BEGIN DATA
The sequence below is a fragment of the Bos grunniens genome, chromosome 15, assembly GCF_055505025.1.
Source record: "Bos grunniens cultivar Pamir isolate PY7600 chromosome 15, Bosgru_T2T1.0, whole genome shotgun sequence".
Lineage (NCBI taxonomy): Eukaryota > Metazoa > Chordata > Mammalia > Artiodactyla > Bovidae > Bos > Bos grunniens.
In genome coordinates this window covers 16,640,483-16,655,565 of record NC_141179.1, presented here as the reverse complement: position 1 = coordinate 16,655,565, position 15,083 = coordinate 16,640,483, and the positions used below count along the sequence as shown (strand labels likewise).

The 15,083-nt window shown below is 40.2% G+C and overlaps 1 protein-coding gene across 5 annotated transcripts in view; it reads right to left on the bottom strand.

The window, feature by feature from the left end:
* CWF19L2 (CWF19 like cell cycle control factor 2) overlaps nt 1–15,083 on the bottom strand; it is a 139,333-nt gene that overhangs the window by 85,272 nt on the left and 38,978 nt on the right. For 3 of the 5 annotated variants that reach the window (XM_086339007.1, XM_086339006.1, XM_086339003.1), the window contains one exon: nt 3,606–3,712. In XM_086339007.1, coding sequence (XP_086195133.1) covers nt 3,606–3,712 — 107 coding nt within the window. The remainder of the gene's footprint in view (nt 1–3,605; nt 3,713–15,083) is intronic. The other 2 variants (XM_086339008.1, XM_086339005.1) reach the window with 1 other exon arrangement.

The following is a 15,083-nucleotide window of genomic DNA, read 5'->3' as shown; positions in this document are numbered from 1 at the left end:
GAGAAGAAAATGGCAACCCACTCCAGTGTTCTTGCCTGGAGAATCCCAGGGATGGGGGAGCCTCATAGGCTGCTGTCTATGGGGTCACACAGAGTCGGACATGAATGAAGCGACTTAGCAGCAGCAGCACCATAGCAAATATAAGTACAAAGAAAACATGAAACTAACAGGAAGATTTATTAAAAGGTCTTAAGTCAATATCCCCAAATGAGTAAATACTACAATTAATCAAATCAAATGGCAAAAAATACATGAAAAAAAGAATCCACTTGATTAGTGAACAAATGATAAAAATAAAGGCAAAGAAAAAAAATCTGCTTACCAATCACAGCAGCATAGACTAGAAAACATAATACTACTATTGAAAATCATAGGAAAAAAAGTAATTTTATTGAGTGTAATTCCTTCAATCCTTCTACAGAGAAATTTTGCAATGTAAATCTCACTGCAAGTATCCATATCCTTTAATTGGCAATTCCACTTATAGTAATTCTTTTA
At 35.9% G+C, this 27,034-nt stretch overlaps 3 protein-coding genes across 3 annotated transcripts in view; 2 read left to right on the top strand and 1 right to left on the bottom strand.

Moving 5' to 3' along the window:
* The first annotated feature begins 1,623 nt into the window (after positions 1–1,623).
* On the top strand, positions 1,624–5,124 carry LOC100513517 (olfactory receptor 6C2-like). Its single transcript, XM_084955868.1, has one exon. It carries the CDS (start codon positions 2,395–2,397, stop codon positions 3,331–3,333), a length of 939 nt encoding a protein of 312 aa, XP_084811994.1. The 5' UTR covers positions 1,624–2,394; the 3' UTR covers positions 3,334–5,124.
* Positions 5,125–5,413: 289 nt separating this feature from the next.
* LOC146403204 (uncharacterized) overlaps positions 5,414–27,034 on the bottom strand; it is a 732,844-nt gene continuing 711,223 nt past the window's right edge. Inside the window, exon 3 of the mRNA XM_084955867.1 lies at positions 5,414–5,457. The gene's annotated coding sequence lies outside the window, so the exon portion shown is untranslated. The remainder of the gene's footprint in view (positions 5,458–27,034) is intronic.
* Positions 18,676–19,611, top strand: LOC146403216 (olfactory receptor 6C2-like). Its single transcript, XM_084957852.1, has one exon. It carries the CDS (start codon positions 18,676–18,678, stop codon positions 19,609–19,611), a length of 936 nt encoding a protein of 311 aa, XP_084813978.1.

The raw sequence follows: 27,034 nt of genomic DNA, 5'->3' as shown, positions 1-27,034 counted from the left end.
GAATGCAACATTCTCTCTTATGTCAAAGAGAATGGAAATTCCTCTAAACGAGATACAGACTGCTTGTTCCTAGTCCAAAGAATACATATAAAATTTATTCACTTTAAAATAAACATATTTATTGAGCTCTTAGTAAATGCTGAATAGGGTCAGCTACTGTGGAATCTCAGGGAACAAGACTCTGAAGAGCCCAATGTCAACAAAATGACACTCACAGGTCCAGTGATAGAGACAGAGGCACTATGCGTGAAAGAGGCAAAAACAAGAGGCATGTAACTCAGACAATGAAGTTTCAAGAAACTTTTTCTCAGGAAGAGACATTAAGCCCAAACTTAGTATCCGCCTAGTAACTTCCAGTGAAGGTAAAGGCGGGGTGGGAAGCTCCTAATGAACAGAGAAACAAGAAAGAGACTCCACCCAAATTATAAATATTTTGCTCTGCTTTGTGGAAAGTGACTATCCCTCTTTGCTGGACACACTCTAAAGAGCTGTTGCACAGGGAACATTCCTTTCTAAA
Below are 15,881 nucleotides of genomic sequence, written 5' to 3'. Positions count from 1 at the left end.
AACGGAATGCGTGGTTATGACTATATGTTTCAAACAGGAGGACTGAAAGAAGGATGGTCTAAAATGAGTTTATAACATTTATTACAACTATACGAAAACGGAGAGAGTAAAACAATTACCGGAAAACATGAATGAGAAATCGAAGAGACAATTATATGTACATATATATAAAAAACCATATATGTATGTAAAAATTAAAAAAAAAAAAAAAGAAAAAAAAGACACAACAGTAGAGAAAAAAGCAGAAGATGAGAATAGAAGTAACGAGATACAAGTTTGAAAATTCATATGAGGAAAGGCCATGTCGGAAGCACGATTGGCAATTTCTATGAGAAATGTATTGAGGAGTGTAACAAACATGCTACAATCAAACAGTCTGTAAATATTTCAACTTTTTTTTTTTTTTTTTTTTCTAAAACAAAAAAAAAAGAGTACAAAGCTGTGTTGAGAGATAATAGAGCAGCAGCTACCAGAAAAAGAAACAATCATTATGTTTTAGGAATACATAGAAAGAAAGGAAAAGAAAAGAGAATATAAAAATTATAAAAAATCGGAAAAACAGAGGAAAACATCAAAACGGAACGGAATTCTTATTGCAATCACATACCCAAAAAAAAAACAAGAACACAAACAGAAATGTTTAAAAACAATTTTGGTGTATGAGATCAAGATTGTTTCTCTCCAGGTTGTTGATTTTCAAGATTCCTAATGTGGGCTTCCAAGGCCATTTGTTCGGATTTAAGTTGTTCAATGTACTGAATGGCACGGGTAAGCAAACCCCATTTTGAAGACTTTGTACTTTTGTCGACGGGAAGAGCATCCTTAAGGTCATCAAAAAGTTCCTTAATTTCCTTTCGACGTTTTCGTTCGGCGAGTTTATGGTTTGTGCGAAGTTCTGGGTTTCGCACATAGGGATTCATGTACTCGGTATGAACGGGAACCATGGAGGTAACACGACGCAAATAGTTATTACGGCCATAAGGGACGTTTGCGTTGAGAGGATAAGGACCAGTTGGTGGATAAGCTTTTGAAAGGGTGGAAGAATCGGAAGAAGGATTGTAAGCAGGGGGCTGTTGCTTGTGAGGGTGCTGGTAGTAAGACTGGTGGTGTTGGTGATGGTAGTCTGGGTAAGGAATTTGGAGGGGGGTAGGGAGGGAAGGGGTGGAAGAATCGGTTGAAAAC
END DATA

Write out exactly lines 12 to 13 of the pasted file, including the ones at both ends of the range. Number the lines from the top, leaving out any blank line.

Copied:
* The first annotated feature begins 1,623 nt into the window (after positions 1–1,623).
* On the top strand, positions 1,624–5,124 carry LOC100513517 (olfactory receptor 6C2-like). Its single transcript, XM_084955868.1, has one exon. It carries the CDS (start codon positions 2,395–2,397, stop codon positions 3,331–3,333), a length of 939 nt encoding a protein of 312 aa, XP_084811994.1. The 5' UTR covers positions 1,624–2,394; the 3' UTR covers positions 3,334–5,124.